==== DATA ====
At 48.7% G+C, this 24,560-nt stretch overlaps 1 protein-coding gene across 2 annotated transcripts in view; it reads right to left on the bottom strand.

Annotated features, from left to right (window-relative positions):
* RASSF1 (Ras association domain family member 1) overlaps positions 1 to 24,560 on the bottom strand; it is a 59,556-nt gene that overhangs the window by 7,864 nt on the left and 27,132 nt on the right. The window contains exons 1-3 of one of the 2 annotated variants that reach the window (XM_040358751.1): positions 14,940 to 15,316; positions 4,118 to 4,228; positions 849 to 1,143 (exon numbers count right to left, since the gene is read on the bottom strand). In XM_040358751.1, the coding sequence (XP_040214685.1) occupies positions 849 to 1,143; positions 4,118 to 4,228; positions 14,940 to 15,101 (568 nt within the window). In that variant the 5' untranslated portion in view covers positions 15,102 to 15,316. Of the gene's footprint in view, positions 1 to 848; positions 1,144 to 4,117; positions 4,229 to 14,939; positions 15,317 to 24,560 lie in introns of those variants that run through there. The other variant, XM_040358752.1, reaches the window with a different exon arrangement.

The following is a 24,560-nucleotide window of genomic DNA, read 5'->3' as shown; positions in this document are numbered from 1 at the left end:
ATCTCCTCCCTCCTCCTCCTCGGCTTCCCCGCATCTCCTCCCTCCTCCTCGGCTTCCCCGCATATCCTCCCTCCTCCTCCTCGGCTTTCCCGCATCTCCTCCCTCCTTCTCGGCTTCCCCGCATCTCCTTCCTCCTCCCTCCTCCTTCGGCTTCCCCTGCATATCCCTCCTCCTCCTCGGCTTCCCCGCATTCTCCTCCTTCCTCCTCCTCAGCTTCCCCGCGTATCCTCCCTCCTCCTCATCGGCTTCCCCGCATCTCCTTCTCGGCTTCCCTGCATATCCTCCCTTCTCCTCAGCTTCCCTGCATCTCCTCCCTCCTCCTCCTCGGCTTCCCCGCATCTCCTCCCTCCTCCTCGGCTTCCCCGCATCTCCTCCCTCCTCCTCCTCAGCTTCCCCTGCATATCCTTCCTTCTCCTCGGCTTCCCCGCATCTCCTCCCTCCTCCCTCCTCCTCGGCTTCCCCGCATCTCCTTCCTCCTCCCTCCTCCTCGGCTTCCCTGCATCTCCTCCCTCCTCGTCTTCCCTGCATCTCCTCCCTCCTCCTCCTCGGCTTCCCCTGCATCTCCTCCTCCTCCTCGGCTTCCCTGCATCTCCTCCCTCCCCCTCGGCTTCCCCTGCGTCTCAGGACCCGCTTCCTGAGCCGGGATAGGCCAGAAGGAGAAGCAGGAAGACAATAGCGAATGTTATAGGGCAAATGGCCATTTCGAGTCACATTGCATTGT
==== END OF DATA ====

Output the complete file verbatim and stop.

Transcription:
At 48.7% G+C, this 24,560-nt stretch overlaps 1 protein-coding gene across 2 annotated transcripts in view; it reads right to left on the bottom strand.

Annotated features, from left to right (window-relative positions):
* RASSF1 (Ras association domain family member 1) overlaps positions 1 to 24,560 on the bottom strand; it is a 59,556-nt gene that overhangs the window by 7,864 nt on the left and 27,132 nt on the right. The window contains exons 1-3 of one of the 2 annotated variants that reach the window (XM_040358751.1): positions 14,940 to 15,316; positions 4,118 to 4,228; positions 849 to 1,143 (exon numbers count right to left, since the gene is read on the bottom strand). In XM_040358751.1, the coding sequence (XP_040214685.1) occupies positions 849 to 1,143; positions 4,118 to 4,228; positions 14,940 to 15,101 (568 nt within the window). In that variant the 5' untranslated portion in view covers positions 15,102 to 15,316. Of the gene's footprint in view, positions 1 to 848; positions 1,144 to 4,117; positions 4,229 to 14,939; positions 15,317 to 24,560 lie in introns of those variants that run through there. The other variant, XM_040358752.1, reaches the window with a different exon arrangement.

The following is a 24,560-nucleotide window of genomic DNA, read 5'->3' as shown; positions in this document are numbered from 1 at the left end:
ATCTCCTCCCTCCTCCTCCTCGGCTTCCCCGCATCTCCTCCCTCCTCCTCGGCTTCCCCGCATATCCTCCCTCCTCCTCCTCGGCTTTCCCGCATCTCCTCCCTCCTTCTCGGCTTCCCCGCATCTCCTTCCTCCTCCCTCCTCCTTCGGCTTCCCCTGCATATCCCTCCTCCTCCTCGGCTTCCCCGCATTCTCCTCCTTCCTCCTCCTCAGCTTCCCCGCGTATCCTCCCTCCTCCTCATCGGCTTCCCCGCATCTCCTTCTCGGCTTCCCTGCATATCCTCCCTTCTCCTCAGCTTCCCTGCATCTCCTCCCTCCTCCTCCTCGGCTTCCCCGCATCTCCTCCCTCCTCCTCGGCTTCCCCGCATCTCCTCCCTCCTCCTCCTCAGCTTCCCCTGCATATCCTTCCTTCTCCTCGGCTTCCCCGCATCTCCTCCCTCCTCCCTCCTCCTCGGCTTCCCCGCATCTCCTTCCTCCTCCCTCCTCCTCGGCTTCCCTGCATCTCCTCCCTCCTCGTCTTCCCTGCATCTCCTCCCTCCTCCTCCTCGGCTTCCCCTGCATCTCCTCCTCCTCCTCGGCTTCCCTGCATCTCCTCCCTCCCCCTCGGCTTCCCCTGCGTCTCAGGACCCGCTTCCTGAGCCGGGATAGGCCAGAAGGAGAAGCAGGAAGACAATAGCGAATGTTATAGGGCAAATGGCCATTTCGAGTCACATTGCATTGT